At three weeks post total knee replacement the patient noted a continual discharge from the proximal aspect of the wound, redness, swelling and fever. He presented to a peripheral hospital where swabs were taken of the discharge and he was commenced on intravenous cephazaolin 1g and told to present to Lismore Base Hospital the next day. On review by the orthopaedic team the knee was noted to be swollen with anterior cellulitis, a continual discharge from the proximal aspect of the wound and the patient had a CRP of 200 and a white cell count of 14. He was immediately taken to theatres for an open washout, synovectomy and change of the poly liner. The procedure was done under tourniquet with a longitudinal midline incision using the old scar. All the suture material was removed and frank pus was found in the superficial layers and haemoserous fluid was found in the deep layer. The specimens were sent for microbiology and thorough debridement was carried out from the superficial to the deep layer. The wound was washed out with peroxide, pulse lavage of 10 liters of normal saline and 1 liter of normal saline with Gentamicin. Gloves and drapes were then changed and using clean instruments a new poly liner was inserted. PDS was used to close the deep and superficial layers and prolene for skin. Furthermore, two drains were placed and sterile dressing was applied. He was then commenced on Cephazaolin 1g intravenous qid and ciprofloxacin 750ml intravenous bd. A PICC line was inserted with regular CRP’s commenced. The drains were removed two days post washout.
With the patients permissions samples of water were taken from the patient’s home, which included the bathroom sink tap, showerhead, and bathtub tap along with the outdoor swimming pool. The samples were then sent to the microbiology department at Lismore Base Hospital and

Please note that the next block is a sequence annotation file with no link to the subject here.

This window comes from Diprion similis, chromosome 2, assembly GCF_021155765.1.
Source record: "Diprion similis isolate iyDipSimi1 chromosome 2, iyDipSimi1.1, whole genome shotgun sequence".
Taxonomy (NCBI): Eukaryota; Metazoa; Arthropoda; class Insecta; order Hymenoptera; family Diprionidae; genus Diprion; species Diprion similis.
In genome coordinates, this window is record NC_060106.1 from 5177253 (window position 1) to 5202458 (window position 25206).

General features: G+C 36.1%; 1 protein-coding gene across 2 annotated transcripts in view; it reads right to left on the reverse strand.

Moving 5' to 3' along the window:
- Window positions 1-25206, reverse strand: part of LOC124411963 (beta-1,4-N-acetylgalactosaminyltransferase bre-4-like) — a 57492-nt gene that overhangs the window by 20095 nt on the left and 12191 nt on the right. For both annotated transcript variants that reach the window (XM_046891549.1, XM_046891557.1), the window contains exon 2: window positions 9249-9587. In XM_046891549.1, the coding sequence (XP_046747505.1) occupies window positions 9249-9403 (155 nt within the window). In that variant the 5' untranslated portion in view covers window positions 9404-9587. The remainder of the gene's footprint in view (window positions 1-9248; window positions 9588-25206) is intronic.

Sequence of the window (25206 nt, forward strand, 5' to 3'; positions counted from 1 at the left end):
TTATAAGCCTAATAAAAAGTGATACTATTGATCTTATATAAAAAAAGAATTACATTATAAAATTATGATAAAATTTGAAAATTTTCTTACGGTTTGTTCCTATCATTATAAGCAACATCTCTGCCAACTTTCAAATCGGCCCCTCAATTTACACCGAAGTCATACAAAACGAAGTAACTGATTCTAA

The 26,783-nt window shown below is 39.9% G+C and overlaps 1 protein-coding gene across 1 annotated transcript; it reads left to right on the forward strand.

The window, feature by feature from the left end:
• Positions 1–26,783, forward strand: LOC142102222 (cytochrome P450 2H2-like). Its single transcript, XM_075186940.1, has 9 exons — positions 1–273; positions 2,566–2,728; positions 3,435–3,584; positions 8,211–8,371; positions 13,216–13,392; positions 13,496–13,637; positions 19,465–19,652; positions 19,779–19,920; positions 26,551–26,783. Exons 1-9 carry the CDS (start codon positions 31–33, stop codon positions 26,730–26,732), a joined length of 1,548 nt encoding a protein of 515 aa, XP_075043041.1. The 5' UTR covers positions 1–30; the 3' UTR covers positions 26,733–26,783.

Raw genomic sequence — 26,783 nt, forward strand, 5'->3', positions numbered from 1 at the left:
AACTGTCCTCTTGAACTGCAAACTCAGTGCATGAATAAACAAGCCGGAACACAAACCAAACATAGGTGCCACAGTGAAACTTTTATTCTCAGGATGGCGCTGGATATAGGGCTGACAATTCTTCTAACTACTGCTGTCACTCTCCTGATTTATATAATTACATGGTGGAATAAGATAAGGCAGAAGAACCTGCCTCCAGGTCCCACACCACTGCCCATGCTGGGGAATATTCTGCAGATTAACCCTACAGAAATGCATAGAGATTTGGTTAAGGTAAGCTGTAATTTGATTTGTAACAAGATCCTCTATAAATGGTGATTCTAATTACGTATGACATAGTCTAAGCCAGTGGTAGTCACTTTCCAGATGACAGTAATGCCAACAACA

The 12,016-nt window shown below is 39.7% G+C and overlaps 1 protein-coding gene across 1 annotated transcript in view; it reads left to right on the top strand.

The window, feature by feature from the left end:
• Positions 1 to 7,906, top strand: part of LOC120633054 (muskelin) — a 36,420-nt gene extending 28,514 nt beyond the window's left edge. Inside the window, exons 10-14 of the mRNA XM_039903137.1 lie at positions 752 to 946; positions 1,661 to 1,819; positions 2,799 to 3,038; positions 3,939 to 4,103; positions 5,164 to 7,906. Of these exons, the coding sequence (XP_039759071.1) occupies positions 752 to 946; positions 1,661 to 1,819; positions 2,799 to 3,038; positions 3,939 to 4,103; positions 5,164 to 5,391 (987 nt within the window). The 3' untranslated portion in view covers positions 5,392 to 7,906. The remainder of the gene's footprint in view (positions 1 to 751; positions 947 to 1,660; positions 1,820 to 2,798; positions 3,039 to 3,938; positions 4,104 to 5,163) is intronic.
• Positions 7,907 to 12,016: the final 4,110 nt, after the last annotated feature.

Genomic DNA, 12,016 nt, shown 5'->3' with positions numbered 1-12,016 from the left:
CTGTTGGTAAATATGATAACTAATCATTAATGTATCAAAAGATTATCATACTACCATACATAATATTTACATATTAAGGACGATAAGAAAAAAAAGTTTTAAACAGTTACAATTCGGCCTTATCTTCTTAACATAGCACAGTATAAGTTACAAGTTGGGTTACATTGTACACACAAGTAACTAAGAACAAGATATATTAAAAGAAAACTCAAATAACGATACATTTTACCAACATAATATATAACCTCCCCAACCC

Only one article pertaining to
We recommend that patients should continue to dress their wounds with sterile dressings until they have completely sealed over and healed. Furthermore, due to the many households in the area using tank water, patients should avoid having baths and continue to shower with waterproof dressings until their wound has completely healed and not until 4-6 weeks after the operation should patient begin to swim in pools. Further research should be done on the safety of home water for surgical wounds because it was noted that the organisms
In conclusion, prosthesis infection is an unfortunate risk associated with primary knee arthroplasty11-13. A lot of precautions are taken preoperatively, intraoperative to prevent infection. This includes good pre-operative assessment, skin checks, sterile technique, hoods and prophylactic antibiotics12,13. However, post-operatively while the wound still is not healed precautions are left to the patient whom may not be compliant or not understand the consequences of infection. Patients should continue to dress their wounds with waterproof dressings until completely healed and not swim or soak the wound until so. Furthermore, they should also be warned about the signs of infection11 and to present to the hospital immediately so samples can be taken if infected and in this case due to the rapid and destructive nature of the organism1,2 have an early debridement and washout and be commenced on the appropriate antibiotic14 in order to have the best possible outcome in a bad situation.